Citicorp Chairman John S. Reed yesterday said the broad outlines of Treasury Secretary James A. Baker III's plan to boost lending to developing countries makes sense because it attempts to deal with the long-term money needs of the world's debtor nations.
But Reed cautioned that the Baker initiative was just a first proposal and undoubtedly would go through several refinements before it is formally put in place.
In an address to the annual meetings of the World Bank and the International Monetary Fund last month, Baker proposed a three-part plan in which:
*Major banks would boost their lending to middle-income debtor countries, most of them in Latin America, by $20 billion during the next three years.
*Important multinational development agencies, the World Bank and the Inter-American Development Bank, would increase their lending by $9 billion.
*Debtor nations themselves would make changes in their economic policies to make them more receptive to foreign investment and to encourage private sector development.
Reed, at a luncheon meeting with Washington Post editors and reporters, said that rapidly developing countries cannot be expected to go on for a long period of time without access to foreign savings. He said the Baker intiative is an attempt to restore a long-term flow of funds to the debtor nations.
As a whole, debtor nations have been sending more money abroad than they have been receiving for the last few years. He said they can survive that situation for a few years, but not forever. They need foreign funds to develop.
But Reed, who took over as chairman of the nation's biggest bank company 14 months ago, said that banks will not send good money after bad. Banks already have lent more money to many of these countries than is good either for the banks or the debtor nations themselves. Nevertheless, he said, banks will be willing to increase their exposure to countries that are running good economic policies.
He also said that banks will be careful to lend to projects that are likely to produce foreign earnings, chiefly in dollars, that can be used to repay the loans. One of the many sources of the so-called Latin American debt crisis is that countries used their foreign borrowings in projects and activities that did not generate dollars.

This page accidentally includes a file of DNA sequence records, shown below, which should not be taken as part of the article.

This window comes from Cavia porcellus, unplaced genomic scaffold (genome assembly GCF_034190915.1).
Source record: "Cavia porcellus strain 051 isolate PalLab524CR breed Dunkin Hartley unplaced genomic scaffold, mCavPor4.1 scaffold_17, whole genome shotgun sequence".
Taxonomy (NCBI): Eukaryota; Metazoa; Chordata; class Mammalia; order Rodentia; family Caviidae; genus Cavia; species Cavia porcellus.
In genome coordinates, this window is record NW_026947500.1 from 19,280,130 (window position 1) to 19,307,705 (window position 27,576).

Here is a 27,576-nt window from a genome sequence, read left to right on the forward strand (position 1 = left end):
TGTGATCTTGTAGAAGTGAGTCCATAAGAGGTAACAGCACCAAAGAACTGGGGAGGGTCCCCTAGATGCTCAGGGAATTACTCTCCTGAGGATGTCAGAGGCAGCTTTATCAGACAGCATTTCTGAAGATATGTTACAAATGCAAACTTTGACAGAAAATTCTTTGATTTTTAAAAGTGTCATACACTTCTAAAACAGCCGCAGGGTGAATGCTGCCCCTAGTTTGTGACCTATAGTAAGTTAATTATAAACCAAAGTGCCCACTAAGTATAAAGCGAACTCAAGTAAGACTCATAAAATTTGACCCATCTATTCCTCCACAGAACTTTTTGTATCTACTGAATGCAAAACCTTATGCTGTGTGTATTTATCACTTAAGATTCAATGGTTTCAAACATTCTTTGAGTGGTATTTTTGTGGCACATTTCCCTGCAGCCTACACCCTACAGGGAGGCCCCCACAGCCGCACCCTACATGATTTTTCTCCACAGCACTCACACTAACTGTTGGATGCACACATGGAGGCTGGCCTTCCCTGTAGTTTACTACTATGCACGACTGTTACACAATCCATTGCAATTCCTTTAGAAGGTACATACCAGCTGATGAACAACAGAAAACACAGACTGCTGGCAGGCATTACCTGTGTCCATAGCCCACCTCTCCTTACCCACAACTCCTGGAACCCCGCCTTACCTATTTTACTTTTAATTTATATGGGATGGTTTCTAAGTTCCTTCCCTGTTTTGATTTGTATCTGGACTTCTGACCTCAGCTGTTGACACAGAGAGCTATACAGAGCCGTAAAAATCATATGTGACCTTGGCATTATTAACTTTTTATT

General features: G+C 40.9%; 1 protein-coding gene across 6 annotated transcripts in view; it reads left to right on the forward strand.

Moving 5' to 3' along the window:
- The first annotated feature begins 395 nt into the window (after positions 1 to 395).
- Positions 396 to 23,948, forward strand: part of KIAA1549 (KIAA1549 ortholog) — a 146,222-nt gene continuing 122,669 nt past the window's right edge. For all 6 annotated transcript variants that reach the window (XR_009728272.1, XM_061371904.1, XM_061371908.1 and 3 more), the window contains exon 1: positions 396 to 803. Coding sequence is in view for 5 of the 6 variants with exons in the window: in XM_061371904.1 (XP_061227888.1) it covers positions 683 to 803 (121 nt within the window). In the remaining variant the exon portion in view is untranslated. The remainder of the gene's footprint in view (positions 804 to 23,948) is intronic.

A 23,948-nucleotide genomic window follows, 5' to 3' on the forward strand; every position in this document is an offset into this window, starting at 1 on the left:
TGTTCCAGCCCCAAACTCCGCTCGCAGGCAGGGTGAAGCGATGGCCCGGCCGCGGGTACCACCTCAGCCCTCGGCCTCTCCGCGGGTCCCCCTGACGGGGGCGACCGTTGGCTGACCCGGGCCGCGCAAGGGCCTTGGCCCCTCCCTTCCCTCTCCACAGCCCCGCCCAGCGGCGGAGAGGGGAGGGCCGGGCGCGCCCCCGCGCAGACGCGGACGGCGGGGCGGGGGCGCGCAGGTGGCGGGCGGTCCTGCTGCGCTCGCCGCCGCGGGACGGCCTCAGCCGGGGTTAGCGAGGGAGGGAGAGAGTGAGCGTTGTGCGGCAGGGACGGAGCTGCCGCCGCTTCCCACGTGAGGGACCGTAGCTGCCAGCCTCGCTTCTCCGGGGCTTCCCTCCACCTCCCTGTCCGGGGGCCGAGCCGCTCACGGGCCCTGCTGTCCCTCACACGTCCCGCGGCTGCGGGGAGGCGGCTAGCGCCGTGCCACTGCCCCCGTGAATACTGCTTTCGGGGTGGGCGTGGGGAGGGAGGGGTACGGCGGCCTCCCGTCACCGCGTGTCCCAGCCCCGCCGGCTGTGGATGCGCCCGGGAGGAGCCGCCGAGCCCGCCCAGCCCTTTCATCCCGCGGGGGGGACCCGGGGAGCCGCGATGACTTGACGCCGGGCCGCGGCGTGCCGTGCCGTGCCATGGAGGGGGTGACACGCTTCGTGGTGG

Reed also said that it is unlikely there would be any major changes in the banking environment in the District of Columbia if Citicorp or other major bank companies were allowed to set up operations in the city. Citicorp, whose key subsidiary is New York's Citibank, is looking for a toehold in the District, as it is in most states. But he said banking customers do not change their habits overnight.
He also said that the loan portfolios of most banks are full of problem assets, a reflection of problems in many sectors of the economy. He said many sectors of the economy remain in serious problems, despite nearly three years of economic recovery -- including the shipping industry and nearly all public utilities with construction under way.
He said the problem loans remaining on bank books are not the result of bad lending practices; those sorts of loans were written off years ago, he said. Instead, Reed said, they are loans to well-run businesses that are having troubles prospering in the current economic and regulatory environments.
He said that because of the uncertainties in the economic climate, Citicorp has been steadily building its capital base to prepare itself for any further erosion in the global economic situation. Capital consists mainly of shareholder investment in a company and profits the company retains rather than paying out to stockholders. It is the final bulwark a bank has against loan losses.